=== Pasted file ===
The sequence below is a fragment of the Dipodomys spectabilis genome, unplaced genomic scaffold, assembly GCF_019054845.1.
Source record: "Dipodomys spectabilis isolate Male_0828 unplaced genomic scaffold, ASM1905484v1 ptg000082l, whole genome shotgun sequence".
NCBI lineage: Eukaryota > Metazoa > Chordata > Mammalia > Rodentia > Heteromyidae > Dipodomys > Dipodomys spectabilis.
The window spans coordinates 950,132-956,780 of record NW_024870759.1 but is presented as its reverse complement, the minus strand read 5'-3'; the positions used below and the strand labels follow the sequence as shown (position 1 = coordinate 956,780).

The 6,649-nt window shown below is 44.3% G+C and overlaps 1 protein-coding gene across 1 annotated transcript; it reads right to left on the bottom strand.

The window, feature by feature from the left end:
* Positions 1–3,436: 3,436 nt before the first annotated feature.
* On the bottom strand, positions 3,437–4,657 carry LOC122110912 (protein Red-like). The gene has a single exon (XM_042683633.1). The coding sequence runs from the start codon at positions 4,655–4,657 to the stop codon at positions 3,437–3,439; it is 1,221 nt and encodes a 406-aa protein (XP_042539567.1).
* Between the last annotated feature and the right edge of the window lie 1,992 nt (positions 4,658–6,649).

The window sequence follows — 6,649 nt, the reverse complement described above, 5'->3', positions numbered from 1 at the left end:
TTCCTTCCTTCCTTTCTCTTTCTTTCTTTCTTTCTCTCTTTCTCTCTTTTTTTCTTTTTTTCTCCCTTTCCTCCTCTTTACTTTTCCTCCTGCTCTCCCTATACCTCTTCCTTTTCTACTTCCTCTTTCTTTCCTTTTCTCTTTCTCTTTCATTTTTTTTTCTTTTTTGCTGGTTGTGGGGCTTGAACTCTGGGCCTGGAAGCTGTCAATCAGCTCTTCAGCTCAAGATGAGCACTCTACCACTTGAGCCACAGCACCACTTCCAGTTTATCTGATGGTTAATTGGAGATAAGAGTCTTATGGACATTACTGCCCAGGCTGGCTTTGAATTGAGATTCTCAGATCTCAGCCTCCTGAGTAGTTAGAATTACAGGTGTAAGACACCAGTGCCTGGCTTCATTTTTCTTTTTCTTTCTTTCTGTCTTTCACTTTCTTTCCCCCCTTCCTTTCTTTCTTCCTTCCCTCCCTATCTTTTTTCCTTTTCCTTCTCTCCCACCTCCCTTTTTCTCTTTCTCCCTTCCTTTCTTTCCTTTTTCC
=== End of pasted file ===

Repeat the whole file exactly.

The sequence below is a fragment of the Dipodomys spectabilis genome, unplaced genomic scaffold, assembly GCF_019054845.1.
Source record: "Dipodomys spectabilis isolate Male_0828 unplaced genomic scaffold, ASM1905484v1 ptg000082l, whole genome shotgun sequence".
NCBI lineage: Eukaryota > Metazoa > Chordata > Mammalia > Rodentia > Heteromyidae > Dipodomys > Dipodomys spectabilis.
The window spans coordinates 950,132-956,780 of record NW_024870759.1 but is presented as its reverse complement, the minus strand read 5'-3'; the positions used below and the strand labels follow the sequence as shown (position 1 = coordinate 956,780).

The 6,649-nt window shown below is 44.3% G+C and overlaps 1 protein-coding gene across 1 annotated transcript; it reads right to left on the bottom strand.

The window, feature by feature from the left end:
* Positions 1–3,436: 3,436 nt before the first annotated feature.
* On the bottom strand, positions 3,437–4,657 carry LOC122110912 (protein Red-like). The gene has a single exon (XM_042683633.1). The coding sequence runs from the start codon at positions 4,655–4,657 to the stop codon at positions 3,437–3,439; it is 1,221 nt and encodes a 406-aa protein (XP_042539567.1).
* Between the last annotated feature and the right edge of the window lie 1,992 nt (positions 4,658–6,649).

The window sequence follows — 6,649 nt, the reverse complement described above, 5'->3', positions numbered from 1 at the left end:
TTCCTTCCTTCCTTTCTCTTTCTTTCTTTCTTTCTCTCTTTCTCTCTTTTTTTCTTTTTTTCTCCCTTTCCTCCTCTTTACTTTTCCTCCTGCTCTCCCTATACCTCTTCCTTTTCTACTTCCTCTTTCTTTCCTTTTCTCTTTCTCTTTCATTTTTTTTTCTTTTTTGCTGGTTGTGGGGCTTGAACTCTGGGCCTGGAAGCTGTCAATCAGCTCTTCAGCTCAAGATGAGCACTCTACCACTTGAGCCACAGCACCACTTCCAGTTTATCTGATGGTTAATTGGAGATAAGAGTCTTATGGACATTACTGCCCAGGCTGGCTTTGAATTGAGATTCTCAGATCTCAGCCTCCTGAGTAGTTAGAATTACAGGTGTAAGACACCAGTGCCTGGCTTCATTTTTCTTTTTCTTTCTTTCTGTCTTTCACTTTCTTTCCCCCCTTCCTTTCTTTCTTCCTTCCCTCCCTATCTTTTTTCCTTTTCCTTCTCTCCCACCTCCCTTTTTCTCTTTCTCCCTTCCTTTCTTTCCTTTTTCC